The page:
Yet while Scripture is “for us,” it is “not to us”; it is ancient people’s mail, so to speak. Christians must stay cognizant of the fact that God’s self-revelation is culturally embedded. For this reason, it is essential to develop the skills of a “cultural broker” when engaging Scripture. As Walton explains, “[I]f we are to interpret Scripture so as to receive the full impact of God’s authoritative message, we have to set our cultural river aside and try to understand the cultural river of the ancient people to whom the text was addressed. The Bible was written to the people of ancient Israel in the language of ancient Israel; therefore, its message operates according to the logic of ancient Israel.” In other words, “we cannot seek to construe their world in our terms.”
Our subtitle for this honorary volume, Essays on Creation, Covenant, and Context, is designed to capture Walton’s primary research trajectories and to serve as rallying topics for our various contributors. Although “charts” might be added to this series of words, in light of Walton’s now famous Chronological and Background Charts of the Old Testament (1978, 1994), we have contented ourselves with offering only occasional supplementary tables in some of our peer-reviewed essays. Walton is probably best known for his fresh perspectives on “creation” and cosmology (see NIV Application Commentary: Genesis; Lost World of Genesis One; Genesis 1 as Ancient Cosmology), but “covenant” is an equally important theme in Walton’s groundbreaking work (see Covenant: God’s Purpose, God’s Plan; Lost World of the Israelite Conquest; Old Testament Theology for Christians; Lost World of the Torah). We are using “context” intentionally as a broad term in order to accommodate various essays that employ aspects of Walton’s interpretive methods (described above), especially those engaging additional c-words like culture, cultural river, comparative studies, cognitive environment or even children’s curricula.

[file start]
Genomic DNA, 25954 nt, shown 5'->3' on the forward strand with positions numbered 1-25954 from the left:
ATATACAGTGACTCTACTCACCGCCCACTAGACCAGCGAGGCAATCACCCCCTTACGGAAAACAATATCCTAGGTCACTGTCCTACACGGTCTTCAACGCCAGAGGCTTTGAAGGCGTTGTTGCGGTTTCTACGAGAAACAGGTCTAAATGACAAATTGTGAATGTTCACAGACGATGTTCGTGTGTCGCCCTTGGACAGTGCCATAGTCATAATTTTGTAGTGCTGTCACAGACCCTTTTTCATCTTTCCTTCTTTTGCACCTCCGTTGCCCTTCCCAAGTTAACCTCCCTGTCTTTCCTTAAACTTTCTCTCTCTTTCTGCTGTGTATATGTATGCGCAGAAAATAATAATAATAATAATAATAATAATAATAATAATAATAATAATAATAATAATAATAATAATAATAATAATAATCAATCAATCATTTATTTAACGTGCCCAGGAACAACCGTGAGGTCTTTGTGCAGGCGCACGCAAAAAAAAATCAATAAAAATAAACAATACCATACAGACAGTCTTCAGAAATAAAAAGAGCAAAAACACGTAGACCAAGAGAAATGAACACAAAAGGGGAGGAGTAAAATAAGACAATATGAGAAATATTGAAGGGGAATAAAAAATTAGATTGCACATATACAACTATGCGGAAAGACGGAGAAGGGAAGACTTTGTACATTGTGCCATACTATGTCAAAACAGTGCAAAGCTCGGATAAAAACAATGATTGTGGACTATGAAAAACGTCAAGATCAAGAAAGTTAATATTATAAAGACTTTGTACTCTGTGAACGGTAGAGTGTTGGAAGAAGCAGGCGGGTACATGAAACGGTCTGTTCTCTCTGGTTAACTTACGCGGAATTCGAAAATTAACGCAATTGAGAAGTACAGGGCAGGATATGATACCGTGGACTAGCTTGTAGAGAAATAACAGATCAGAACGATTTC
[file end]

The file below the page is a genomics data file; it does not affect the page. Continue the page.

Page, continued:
Our richly diverse group of contributors reflect Walton’s influence on theologians, archaeologists, historians and New Testament scholars in addition to scholars of the Hebrew Bible and the ancient Near East (with its many sub-disciplines). During his two decades of teaching at Moody Bible Institute (1981–2001) and another two decades of teaching at Wheaton College (2001–present), Walton has inspired many undergraduate and graduate women and men to pursue careers in biblical and related studies. Walton significantly influenced all of the contributors to this volume, whether they studied in his classroom, worked as his research assistants, explored the Holy Land with him or even grew up in his home. Over the last twenty years, these contributors have also come to know one another through the annual SBL breakfasts that Walton has hosted for his ever-growing number of students and students-now-colleagues from across the world. May Walton’s tribe continue to increase!